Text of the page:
Communications and Marketing Director
Denver Regional Council of Governments
Denver’s Way to Go-Tober is a great success story. This popular commuter challenge program is co-hosted by the Denver Regional Council of Governments (DRCOG), and communications and marketing manager Steve Erikson gave a presentation on the Denver campaign.
Way to Go-Tober is an annual campaign put on by a partnership between DRCOG and a dedicated group of local transportation management associations (TMAs). Its goal is to fight congestion and pollution while improving quality of life for Denver residents by encouraging participants to adopt smart solutions that save them money, reduce stress and cut their commute times down.
Each October, the Way to Go-Tober challenge works to increase awareness and usage of alternatives to solo driving, including carpooling, vanpooling, public transit, walking, biking, teleworking, and using alternate work schedules to avoid travel during peak periods.
Recruitment efforts are vital to Way to Go-Tober’s success, and Erikson talked about the various ways in which the program reaches out to employers and partners throughout the region. Emails, phone calls, and in-person visits help secure commitments from employers.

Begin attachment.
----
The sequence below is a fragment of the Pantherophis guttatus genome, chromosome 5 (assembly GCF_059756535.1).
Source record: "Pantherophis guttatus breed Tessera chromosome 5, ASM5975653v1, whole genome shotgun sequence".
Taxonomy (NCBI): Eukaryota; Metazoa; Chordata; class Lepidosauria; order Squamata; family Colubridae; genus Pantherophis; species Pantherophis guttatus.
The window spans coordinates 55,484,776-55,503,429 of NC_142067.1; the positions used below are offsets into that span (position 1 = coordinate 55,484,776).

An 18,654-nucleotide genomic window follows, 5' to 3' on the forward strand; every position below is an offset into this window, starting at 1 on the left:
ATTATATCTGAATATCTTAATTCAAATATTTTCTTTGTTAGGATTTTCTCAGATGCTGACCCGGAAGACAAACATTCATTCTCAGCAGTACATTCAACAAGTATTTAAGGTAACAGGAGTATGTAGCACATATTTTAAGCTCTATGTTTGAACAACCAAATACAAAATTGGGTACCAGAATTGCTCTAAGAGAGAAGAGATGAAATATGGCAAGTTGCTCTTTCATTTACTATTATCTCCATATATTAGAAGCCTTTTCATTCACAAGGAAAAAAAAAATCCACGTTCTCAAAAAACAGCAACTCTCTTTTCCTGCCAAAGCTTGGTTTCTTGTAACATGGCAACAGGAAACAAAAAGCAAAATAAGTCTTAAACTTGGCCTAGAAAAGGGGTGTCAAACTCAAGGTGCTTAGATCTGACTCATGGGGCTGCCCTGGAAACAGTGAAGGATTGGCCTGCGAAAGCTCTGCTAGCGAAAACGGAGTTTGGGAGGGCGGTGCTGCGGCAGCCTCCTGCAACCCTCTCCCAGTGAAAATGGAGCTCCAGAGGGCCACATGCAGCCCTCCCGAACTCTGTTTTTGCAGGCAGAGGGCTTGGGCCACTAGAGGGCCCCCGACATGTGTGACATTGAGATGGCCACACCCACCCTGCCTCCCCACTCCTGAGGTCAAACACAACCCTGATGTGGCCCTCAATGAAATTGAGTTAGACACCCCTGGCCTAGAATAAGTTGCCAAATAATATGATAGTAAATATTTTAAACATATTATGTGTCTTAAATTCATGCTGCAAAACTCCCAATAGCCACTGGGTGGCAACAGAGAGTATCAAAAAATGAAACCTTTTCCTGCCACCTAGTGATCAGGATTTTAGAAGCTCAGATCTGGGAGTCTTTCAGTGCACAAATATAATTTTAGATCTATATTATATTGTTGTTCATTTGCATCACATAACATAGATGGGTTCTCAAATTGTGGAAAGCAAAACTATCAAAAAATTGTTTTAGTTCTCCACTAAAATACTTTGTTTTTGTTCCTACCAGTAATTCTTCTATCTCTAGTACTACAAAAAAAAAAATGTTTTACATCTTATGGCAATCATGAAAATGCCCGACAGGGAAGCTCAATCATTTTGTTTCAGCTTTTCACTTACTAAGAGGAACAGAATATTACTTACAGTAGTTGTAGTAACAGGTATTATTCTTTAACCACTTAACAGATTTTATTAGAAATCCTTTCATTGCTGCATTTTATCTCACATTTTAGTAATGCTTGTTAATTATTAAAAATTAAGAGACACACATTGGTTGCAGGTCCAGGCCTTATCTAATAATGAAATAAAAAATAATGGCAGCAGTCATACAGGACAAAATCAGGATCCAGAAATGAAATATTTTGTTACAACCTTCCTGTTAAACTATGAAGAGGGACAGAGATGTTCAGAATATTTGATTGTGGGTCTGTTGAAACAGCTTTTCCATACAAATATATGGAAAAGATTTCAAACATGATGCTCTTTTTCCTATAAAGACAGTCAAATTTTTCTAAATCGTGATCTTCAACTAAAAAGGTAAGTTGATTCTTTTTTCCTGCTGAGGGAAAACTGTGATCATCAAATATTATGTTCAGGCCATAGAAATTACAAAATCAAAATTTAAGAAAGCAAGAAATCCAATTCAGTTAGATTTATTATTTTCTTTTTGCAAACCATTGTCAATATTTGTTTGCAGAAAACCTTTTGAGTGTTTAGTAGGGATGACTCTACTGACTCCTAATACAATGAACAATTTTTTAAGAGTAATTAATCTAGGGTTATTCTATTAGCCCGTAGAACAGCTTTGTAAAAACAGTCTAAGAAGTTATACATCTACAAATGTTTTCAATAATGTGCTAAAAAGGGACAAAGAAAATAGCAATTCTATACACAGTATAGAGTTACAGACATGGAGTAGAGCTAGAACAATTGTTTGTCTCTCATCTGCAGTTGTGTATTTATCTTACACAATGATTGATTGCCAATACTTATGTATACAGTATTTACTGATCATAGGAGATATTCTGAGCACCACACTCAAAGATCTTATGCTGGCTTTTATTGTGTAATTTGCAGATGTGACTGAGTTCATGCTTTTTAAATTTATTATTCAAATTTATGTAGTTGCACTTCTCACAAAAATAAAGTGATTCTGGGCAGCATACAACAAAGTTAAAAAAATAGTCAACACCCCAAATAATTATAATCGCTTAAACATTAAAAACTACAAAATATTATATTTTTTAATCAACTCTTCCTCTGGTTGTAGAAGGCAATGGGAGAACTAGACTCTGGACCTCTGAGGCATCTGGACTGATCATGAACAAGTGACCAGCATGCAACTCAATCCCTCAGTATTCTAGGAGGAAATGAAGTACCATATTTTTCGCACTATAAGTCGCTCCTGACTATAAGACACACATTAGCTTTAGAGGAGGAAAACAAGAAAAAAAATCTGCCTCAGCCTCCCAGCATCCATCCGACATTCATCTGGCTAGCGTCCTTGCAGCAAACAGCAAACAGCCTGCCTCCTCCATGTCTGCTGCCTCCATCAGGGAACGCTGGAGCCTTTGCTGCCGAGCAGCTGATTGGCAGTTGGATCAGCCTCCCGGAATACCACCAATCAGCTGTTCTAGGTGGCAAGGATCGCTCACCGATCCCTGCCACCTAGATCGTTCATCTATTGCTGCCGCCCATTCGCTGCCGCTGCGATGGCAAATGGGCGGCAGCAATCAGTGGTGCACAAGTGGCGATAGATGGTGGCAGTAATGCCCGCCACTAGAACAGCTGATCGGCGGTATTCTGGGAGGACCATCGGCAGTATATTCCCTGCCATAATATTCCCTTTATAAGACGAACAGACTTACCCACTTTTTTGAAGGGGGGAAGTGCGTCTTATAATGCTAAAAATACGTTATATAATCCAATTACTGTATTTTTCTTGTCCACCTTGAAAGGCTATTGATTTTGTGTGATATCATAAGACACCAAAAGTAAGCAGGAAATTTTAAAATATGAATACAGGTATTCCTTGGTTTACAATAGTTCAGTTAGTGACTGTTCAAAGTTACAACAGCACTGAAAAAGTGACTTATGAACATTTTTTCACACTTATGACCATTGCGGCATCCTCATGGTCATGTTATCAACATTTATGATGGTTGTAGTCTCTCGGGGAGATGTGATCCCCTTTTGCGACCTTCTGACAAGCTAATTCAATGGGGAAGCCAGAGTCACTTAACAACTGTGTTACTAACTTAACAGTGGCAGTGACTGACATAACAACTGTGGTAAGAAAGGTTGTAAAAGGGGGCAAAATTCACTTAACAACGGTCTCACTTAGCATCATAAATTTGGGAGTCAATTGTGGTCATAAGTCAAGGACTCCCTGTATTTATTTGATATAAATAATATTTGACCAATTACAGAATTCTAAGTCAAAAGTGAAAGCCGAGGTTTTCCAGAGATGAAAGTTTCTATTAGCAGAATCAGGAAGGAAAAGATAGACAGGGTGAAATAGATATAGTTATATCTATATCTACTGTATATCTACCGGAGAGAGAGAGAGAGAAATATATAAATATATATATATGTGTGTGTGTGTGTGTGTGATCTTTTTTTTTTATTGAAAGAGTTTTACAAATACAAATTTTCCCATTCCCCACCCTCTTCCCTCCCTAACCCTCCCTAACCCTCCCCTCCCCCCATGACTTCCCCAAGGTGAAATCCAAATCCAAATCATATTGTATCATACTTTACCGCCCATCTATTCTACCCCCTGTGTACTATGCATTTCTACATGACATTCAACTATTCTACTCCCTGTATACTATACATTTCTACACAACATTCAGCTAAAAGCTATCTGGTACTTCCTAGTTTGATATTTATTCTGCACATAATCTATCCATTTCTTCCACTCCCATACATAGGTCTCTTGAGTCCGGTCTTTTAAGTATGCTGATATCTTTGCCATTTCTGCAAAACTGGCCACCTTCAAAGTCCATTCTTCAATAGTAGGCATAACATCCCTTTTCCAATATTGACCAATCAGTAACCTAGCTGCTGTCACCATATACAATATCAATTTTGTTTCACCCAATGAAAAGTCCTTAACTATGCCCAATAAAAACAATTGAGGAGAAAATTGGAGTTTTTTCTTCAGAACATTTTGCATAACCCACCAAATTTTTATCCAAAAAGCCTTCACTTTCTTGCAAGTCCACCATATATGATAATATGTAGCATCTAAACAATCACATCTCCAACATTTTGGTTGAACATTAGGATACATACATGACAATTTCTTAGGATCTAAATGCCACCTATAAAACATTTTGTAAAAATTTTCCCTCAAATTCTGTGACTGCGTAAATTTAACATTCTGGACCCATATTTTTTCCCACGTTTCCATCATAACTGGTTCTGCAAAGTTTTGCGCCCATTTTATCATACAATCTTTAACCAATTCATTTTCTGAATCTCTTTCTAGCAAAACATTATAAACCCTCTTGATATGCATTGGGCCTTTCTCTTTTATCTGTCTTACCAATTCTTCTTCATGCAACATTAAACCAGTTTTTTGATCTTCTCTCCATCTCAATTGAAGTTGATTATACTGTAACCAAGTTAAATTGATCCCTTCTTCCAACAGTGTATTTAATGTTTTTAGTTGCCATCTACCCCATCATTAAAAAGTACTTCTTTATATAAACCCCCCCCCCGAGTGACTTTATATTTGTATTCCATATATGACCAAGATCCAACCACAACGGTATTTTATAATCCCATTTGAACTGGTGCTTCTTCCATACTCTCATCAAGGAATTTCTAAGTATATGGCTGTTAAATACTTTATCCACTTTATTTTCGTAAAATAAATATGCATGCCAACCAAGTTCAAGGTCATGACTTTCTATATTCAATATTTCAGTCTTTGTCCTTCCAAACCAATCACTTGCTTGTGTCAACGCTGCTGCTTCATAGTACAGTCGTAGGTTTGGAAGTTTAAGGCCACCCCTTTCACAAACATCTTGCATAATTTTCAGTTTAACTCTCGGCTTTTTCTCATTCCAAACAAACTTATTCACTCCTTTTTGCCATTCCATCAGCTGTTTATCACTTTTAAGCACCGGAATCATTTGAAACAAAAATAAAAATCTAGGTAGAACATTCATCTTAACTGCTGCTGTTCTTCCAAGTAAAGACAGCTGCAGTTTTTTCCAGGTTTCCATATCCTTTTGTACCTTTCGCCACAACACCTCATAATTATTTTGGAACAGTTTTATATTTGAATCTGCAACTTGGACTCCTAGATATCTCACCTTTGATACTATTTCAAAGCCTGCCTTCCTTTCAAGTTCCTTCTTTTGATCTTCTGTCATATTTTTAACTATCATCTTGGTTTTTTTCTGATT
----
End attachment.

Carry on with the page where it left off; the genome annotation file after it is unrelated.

Trips are tracked online, using websites and smartphone apps. Individual participants must log eight smart commutes using approved modes of transportation to qualify for prizes, and employer-based standings are tracked on a leaderboard. The fun and invigorating competition is for more than just bragging rights — the employer that accumulates the greatest number of points over the course of the month-long challenge wins a media package worth $7,000.
Way to Go-Tober has consistently posted excellent results. In October 2017, there were 1,719 participants who combined to log 36,924 smart commutes for a total of 440,137 miles. This saved participants a total of $116,007 in commuting costs and prevented the release of 125.12 tons of carbon monoxide emissions. Active commuters also burned 2,732,019 calories.
Follow-up surveys also indicate that many of the people who take part in Way to Go-Tober continue to make regular use of smart commuting alternatives, even after the program ends for the year. Way to Go-Tober offers an excellent blueprint of success to cities that want to make meaningful reductions in the number of cars on local roads.